Latinos face extra hurdles to navigating health care law
Posted October 21, 2013
Durham, N.C. — CuidadoDeSalud.gov, the Spanish-language version of the government website being used to sign people up for health insurance under the Affordable Care Act, didn't go online Monday as planned, and officials couldn't say when it would be up and running.
According to the U.S. Centers for Disease Control and Prevention, about 30 percent of the Latino population nationwide lacks health coverage, and many have been waiting to enroll in a plan.
"They're coming day by day, asking so many questions, and the volume of the people who are coming just for questions is very high," said Juan Colon, a bilingual counselor at El Centro Hispano in Durham, who is helping people in the Latino community navigate the health care law's requirements.
The general HealthCare.gov site launched three weeks ago but has been plagued by technical problems – and overwhelmed by demand – since then.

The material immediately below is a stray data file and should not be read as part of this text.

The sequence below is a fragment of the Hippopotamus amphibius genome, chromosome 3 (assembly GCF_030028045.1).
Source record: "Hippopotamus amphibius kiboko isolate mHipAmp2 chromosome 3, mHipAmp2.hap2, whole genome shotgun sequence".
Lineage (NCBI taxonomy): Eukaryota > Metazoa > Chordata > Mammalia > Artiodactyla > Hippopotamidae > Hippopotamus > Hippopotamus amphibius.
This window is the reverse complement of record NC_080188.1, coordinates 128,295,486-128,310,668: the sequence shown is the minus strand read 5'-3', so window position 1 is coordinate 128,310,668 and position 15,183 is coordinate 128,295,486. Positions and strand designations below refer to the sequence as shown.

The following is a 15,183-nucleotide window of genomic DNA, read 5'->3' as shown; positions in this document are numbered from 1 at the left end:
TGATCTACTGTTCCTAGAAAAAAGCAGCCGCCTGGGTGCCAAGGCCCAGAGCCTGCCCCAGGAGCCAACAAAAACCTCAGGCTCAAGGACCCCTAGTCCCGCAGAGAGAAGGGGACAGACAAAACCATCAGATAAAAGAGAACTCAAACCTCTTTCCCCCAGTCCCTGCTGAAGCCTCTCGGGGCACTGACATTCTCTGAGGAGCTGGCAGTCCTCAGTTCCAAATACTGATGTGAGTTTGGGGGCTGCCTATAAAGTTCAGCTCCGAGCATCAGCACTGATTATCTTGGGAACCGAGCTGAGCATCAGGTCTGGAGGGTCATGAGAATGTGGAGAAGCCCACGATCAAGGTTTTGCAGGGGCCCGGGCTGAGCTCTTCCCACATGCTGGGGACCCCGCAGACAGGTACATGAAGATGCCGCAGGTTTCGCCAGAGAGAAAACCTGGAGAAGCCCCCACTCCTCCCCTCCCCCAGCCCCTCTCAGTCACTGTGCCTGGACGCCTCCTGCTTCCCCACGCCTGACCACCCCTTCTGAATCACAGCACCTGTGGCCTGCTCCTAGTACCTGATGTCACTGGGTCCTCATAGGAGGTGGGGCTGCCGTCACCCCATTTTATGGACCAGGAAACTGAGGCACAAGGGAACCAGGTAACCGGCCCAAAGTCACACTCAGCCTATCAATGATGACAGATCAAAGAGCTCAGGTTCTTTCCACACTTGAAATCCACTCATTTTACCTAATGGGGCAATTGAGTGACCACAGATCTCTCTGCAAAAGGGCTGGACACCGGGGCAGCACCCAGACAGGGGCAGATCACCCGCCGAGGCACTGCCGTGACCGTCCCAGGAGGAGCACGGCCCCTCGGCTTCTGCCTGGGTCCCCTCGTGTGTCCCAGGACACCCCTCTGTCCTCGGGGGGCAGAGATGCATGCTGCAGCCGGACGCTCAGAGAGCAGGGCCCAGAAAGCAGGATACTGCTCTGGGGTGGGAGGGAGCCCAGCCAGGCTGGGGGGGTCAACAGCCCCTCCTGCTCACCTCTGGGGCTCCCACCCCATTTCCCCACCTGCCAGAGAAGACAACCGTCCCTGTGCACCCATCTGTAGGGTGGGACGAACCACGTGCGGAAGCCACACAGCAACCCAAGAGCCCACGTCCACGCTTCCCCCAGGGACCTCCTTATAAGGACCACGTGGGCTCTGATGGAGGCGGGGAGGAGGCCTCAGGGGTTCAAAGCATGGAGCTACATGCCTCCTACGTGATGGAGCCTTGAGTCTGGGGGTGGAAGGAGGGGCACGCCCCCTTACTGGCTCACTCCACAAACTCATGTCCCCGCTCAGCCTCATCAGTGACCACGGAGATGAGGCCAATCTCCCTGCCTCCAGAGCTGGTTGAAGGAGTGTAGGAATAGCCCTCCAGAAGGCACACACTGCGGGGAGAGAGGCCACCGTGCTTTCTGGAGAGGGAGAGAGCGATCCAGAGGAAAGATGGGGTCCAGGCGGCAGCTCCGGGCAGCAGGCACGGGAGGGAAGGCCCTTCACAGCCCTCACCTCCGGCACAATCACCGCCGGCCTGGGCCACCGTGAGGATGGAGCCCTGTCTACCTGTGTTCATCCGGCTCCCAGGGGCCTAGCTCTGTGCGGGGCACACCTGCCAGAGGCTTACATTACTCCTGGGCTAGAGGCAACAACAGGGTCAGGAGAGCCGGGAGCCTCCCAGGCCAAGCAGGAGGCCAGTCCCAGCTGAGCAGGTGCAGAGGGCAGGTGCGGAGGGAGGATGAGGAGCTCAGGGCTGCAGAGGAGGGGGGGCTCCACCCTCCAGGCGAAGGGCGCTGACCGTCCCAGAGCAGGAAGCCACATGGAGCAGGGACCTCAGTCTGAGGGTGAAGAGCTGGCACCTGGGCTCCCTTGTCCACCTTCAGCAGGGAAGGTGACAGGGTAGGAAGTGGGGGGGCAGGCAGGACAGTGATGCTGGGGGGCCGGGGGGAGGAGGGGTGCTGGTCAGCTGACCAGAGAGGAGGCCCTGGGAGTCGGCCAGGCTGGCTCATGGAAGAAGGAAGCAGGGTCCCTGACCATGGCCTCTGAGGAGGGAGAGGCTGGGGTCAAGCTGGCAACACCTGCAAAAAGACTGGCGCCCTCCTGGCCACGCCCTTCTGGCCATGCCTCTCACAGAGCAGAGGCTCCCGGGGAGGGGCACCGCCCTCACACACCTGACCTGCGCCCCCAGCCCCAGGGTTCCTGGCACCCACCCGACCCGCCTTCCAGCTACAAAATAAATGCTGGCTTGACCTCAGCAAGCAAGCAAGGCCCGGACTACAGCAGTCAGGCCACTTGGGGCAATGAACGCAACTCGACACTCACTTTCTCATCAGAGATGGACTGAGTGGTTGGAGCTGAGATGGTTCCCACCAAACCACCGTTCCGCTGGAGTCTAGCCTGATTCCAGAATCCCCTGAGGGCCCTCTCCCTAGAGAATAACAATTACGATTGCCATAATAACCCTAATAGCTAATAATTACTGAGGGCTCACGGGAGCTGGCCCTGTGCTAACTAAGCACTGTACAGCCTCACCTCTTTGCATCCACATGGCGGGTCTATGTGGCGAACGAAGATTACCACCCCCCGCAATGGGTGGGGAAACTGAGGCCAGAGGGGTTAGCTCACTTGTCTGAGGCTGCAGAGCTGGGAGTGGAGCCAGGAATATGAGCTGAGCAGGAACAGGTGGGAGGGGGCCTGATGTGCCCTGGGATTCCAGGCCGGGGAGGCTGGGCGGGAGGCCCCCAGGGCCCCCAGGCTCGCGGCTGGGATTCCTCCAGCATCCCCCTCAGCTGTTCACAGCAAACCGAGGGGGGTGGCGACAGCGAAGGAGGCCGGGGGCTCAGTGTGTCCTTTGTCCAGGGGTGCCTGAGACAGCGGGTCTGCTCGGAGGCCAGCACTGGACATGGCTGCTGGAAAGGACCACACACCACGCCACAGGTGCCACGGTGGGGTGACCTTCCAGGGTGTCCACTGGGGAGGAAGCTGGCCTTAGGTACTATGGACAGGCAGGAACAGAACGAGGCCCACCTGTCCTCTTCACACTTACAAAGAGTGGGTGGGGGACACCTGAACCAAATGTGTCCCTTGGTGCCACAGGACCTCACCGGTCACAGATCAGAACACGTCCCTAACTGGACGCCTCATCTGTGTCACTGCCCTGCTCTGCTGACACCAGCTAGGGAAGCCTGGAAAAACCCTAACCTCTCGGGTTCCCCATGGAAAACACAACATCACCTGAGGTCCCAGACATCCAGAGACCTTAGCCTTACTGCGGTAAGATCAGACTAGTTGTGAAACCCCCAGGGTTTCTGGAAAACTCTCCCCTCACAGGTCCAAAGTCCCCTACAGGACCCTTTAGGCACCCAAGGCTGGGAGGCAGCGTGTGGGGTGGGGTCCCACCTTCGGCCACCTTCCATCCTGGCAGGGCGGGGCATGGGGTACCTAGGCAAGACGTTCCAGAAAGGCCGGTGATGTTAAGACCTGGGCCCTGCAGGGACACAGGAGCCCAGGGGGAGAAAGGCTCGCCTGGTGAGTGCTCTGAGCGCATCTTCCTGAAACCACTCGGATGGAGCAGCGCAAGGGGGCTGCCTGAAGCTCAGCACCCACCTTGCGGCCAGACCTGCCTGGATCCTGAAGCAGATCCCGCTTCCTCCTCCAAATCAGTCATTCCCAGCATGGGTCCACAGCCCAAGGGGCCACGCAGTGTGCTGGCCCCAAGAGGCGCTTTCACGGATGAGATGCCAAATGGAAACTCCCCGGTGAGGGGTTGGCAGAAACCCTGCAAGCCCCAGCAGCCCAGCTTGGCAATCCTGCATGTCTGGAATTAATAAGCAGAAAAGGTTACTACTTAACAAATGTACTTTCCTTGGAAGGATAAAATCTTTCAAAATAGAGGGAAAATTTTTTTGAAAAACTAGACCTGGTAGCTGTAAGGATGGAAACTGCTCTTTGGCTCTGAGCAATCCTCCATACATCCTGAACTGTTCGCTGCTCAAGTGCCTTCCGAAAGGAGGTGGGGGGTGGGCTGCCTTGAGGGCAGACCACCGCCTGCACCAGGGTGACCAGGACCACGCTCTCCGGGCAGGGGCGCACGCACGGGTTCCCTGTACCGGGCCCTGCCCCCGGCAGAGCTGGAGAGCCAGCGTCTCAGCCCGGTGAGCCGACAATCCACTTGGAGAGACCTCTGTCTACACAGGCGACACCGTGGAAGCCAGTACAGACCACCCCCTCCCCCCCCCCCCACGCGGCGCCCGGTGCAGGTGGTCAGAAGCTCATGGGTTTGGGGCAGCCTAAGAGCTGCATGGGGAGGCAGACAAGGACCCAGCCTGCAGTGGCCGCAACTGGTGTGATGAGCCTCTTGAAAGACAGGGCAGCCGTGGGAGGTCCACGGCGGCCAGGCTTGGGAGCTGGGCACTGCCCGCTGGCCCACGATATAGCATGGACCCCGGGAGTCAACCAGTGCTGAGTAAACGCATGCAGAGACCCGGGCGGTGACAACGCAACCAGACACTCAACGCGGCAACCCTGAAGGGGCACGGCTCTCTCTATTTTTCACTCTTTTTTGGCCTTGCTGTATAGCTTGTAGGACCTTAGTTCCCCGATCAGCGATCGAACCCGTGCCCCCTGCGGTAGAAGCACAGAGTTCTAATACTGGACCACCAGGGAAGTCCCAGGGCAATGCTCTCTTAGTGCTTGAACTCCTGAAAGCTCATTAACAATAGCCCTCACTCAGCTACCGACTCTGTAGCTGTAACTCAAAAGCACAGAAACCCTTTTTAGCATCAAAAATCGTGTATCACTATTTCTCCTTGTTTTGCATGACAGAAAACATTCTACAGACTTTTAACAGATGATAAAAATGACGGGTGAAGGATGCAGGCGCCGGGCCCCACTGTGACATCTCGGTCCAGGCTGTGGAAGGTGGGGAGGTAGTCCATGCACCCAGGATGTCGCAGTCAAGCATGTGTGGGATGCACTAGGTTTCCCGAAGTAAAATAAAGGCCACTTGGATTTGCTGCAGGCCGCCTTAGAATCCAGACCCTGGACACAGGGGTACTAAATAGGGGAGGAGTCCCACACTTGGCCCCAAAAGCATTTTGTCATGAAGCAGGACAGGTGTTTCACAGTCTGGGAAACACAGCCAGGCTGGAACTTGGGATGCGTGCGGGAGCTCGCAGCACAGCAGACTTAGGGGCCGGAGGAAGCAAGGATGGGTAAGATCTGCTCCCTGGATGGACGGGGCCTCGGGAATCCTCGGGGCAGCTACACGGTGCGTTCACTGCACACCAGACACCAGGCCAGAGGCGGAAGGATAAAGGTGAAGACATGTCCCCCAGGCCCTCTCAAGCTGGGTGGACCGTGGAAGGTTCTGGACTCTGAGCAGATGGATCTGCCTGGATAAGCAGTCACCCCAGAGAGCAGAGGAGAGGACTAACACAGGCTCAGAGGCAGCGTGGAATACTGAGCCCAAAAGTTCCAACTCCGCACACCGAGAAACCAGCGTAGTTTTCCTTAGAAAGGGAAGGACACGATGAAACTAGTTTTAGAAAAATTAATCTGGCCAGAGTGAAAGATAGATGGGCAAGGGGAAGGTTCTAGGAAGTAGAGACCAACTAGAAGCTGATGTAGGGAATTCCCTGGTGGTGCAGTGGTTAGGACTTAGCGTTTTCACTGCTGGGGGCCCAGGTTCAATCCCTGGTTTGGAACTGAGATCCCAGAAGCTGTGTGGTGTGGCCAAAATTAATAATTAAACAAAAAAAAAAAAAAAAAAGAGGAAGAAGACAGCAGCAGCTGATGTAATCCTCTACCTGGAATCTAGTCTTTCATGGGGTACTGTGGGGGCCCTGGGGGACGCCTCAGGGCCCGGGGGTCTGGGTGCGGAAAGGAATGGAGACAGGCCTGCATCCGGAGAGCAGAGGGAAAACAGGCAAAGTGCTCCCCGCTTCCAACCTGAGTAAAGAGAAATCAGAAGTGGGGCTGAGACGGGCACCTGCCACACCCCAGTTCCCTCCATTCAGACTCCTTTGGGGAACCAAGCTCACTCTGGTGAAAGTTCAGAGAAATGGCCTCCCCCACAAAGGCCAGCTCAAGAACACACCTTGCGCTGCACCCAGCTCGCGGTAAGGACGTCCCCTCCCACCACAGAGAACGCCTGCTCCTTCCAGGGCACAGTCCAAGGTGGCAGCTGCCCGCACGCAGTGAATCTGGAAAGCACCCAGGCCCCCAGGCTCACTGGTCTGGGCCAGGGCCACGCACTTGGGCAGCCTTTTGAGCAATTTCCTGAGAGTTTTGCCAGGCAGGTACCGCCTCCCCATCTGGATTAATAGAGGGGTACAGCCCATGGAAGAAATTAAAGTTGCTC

Colon listened carefully to President Barack Obama's statements Monday about the website's problems for any information that might help the people he serves. Obama recommended that people having trouble with the site call 800-318-2596 to enroll or to ask so-called "navigators" like Colon for help with a paper application.
Ricardo Correa, the outreach and enrollment coordinator at Lincoln Community Health Center in Durham, said a big obstacle for Latino families involves confusion over families with documented and undocumented members.
"Are the parents responsible to actually enroll the kids, even if they are undocumented – the parents are undocumented but the children are citizens?" Correa said.
Officials with the U.S. Department of Health and Human Services and the Internal Revenue Service said undocumented people aren't eligible for benefits under the Affordable Care Act.
Any children of undocumented residents who are U.S. citizens are eligible for health coverage under the law, officials said, adding that parents will owe a "shared responsibility payment" if they don't enroll their children, starting in 2015.